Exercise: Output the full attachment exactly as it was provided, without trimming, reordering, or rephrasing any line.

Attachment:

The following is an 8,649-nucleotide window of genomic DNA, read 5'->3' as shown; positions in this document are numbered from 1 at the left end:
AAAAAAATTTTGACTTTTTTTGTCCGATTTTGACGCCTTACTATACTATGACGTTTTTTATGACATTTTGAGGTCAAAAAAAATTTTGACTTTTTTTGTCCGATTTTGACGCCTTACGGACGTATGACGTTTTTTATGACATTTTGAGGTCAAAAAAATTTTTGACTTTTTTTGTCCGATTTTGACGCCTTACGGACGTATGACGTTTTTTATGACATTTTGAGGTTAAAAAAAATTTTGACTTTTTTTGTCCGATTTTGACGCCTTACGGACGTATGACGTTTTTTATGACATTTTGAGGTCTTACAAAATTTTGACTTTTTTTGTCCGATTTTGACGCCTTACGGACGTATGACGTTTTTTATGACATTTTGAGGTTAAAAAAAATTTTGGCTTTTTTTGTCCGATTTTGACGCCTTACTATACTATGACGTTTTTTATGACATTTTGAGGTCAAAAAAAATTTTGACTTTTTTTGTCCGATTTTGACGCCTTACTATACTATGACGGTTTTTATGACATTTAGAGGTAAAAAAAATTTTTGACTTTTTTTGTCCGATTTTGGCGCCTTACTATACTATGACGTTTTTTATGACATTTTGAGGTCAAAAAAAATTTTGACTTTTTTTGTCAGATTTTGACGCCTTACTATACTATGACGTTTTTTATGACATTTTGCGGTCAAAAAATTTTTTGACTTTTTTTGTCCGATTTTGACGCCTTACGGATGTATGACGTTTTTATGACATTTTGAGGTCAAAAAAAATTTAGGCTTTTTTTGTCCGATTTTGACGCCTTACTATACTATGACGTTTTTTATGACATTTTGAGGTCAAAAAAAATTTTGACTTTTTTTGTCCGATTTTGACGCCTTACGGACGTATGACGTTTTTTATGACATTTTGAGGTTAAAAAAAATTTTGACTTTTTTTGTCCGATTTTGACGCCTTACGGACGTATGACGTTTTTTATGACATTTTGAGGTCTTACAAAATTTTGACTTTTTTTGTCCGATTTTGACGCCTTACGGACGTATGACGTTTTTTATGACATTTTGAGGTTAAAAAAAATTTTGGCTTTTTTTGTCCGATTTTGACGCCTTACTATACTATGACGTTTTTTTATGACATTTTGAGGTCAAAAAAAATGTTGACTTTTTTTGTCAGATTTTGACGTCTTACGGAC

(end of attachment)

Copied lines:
The following is an 8,649-nucleotide window of genomic DNA, read 5'->3' as shown; positions in this document are numbered from 1 at the left end:
AAAAAAATTTTGACTTTTTTTGTCCGATTTTGACGCCTTACTATACTATGACGTTTTTTATGACATTTTGAGGTCAAAAAAAATTTTGACTTTTTTTGTCCGATTTTGACGCCTTACGGACGTATGACGTTTTTTATGACATTTTGAGGTCAAAAAAATTTTTGACTTTTTTTGTCCGATTTTGACGCCTTACGGACGTATGACGTTTTTTATGACATTTTGAGGTTAAAAAAAATTTTGACTTTTTTTGTCCGATTTTGACGCCTTACGGACGTATGACGTTTTTTATGACATTTTGAGGTCTTACAAAATTTTGACTTTTTTTGTCCGATTTTGACGCCTTACGGACGTATGACGTTTTTTATGACATTTTGAGGTTAAAAAAAATTTTGGCTTTTTTTGTCCGATTTTGACGCCTTACTATACTATGACGTTTTTTATGACATTTTGAGGTCAAAAAAAATTTTGACTTTTTTTGTCCGATTTTGACGCCTTACTATACTATGACGGTTTTTATGACATTTAGAGGTAAAAAAAATTTTTGACTTTTTTTGTCCGATTTTGGCGCCTTACTATACTATGACGTTTTTTATGACATTTTGAGGTCAAAAAAAATTTTGACTTTTTTTGTCAGATTTTGACGCCTTACTATACTATGACGTTTTTTATGACATTTTGCGGTCAAAAAATTTTTTGACTTTTTTTGTCCGATTTTGACGCCTTACGGATGTATGACGTTTTTATGACATTTTGAGGTCAAAAAAAATTTAGGCTTTTTTTGTCCGATTTTGACGCCTTACTATACTATGACGTTTTTTATGACATTTTGAGGTCAAAAAAAATTTTGACTTTTTTTGTCCGATTTTGACGCCTTACGGACGTATGACGTTTTTTATGACATTTTGAGGTTAAAAAAAATTTTGACTTTTTTTGTCCGATTTTGACGCCTTACGGACGTATGACGTTTTTTATGACATTTTGAGGTCTTACAAAATTTTGACTTTTTTTGTCCGATTTTGACGCCTTACGGACGTATGACGTTTTTTATGACATTTTGAGGTTAAAAAAAATTTTGGCTTTTTTTGTCCGATTTTGACGCCTTACTATACTATGACGTTTTTTTATGACATTTTGAGGTCAAAAAAAATGTTGACTTTTTTTGTCAGATTTTGACGTCTTACGGAC